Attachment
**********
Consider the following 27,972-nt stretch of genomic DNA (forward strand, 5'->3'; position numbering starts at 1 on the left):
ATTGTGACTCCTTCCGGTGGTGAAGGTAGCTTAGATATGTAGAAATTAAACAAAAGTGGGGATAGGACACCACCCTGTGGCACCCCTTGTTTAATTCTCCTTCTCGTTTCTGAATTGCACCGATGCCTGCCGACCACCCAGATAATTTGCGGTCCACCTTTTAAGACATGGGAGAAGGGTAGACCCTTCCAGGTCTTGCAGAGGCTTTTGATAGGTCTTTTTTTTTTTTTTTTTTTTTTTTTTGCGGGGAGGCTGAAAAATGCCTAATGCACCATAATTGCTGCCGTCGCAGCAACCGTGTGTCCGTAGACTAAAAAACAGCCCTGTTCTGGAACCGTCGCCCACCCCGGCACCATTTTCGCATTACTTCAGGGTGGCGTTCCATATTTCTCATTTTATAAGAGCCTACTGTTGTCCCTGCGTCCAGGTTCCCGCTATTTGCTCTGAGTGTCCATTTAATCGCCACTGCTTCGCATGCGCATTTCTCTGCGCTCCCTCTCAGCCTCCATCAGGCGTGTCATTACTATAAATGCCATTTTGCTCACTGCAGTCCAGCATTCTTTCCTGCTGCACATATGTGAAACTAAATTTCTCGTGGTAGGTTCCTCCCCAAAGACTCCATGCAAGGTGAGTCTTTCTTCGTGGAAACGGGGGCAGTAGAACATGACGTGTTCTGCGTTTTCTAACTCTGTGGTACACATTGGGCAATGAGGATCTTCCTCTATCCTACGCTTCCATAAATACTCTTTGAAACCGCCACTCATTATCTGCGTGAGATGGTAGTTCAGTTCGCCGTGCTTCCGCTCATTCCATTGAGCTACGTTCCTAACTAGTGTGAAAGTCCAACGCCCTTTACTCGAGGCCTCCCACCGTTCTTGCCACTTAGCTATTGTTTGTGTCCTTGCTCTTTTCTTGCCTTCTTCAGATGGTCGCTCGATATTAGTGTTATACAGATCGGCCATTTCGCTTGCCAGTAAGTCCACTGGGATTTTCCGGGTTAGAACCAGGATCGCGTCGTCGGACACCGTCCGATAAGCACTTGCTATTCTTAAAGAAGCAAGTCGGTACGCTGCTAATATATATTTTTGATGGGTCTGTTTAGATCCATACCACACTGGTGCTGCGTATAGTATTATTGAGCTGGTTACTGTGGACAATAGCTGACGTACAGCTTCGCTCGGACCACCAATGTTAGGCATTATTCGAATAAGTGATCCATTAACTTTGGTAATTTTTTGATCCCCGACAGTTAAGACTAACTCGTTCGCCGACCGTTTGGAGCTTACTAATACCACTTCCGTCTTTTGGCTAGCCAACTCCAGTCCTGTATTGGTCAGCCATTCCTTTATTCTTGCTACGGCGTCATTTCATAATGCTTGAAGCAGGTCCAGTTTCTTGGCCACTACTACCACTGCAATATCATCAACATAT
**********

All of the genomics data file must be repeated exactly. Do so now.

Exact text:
Consider the following 27,972-nt stretch of genomic DNA (forward strand, 5'->3'; position numbering starts at 1 on the left):
ATTGTGACTCCTTCCGGTGGTGAAGGTAGCTTAGATATGTAGAAATTAAACAAAAGTGGGGATAGGACACCACCCTGTGGCACCCCTTGTTTAATTCTCCTTCTCGTTTCTGAATTGCACCGATGCCTGCCGACCACCCAGATAATTTGCGGTCCACCTTTTAAGACATGGGAGAAGGGTAGACCCTTCCAGGTCTTGCAGAGGCTTTTGATAGGTCTTTTTTTTTTTTTTTTTTTTTTTTTTGCGGGGAGGCTGAAAAATGCCTAATGCACCATAATTGCTGCCGTCGCAGCAACCGTGTGTCCGTAGACTAAAAAACAGCCCTGTTCTGGAACCGTCGCCCACCCCGGCACCATTTTCGCATTACTTCAGGGTGGCGTTCCATATTTCTCATTTTATAAGAGCCTACTGTTGTCCCTGCGTCCAGGTTCCCGCTATTTGCTCTGAGTGTCCATTTAATCGCCACTGCTTCGCATGCGCATTTCTCTGCGCTCCCTCTCAGCCTCCATCAGGCGTGTCATTACTATAAATGCCATTTTGCTCACTGCAGTCCAGCATTCTTTCCTGCTGCACATATGTGAAACTAAATTTCTCGTGGTAGGTTCCTCCCCAAAGACTCCATGCAAGGTGAGTCTTTCTTCGTGGAAACGGGGGCAGTAGAACATGACGTGTTCTGCGTTTTCTAACTCTGTGGTACACATTGGGCAATGAGGATCTTCCTCTATCCTACGCTTCCATAAATACTCTTTGAAACCGCCACTCATTATCTGCGTGAGATGGTAGTTCAGTTCGCCGTGCTTCCGCTCATTCCATTGAGCTACGTTCCTAACTAGTGTGAAAGTCCAACGCCCTTTACTCGAGGCCTCCCACCGTTCTTGCCACTTAGCTATTGTTTGTGTCCTTGCTCTTTTCTTGCCTTCTTCAGATGGTCGCTCGATATTAGTGTTATACAGATCGGCCATTTCGCTTGCCAGTAAGTCCACTGGGATTTTCCGGGTTAGAACCAGGATCGCGTCGTCGGACACCGTCCGATAAGCACTTGCTATTCTTAAAGAAGCAAGTCGGTACGCTGCTAATATATATTTTTGATGGGTCTGTTTAGATCCATACCACACTGGTGCTGCGTATAGTATTATTGAGCTGGTTACTGTGGACAATAGCTGACGTACAGCTTCGCTCGGACCACCAATGTTAGGCATTATTCGAATAAGTGATCCATTAACTTTGGTAATTTTTTGATCCCCGACAGTTAAGACTAACTCGTTCGCCGACCGTTTGGAGCTTACTAATACCACTTCCGTCTTTTGGCTAGCCAACTCCAGTCCTGTATTGGTCAGCCATTCCTTTATTCTTGCTACGGCGTCATTTCATAATGCTTGAAGCAGGTCCAGTTTCTTGGCCACTACTACCACTGCAATATCATCAACATAT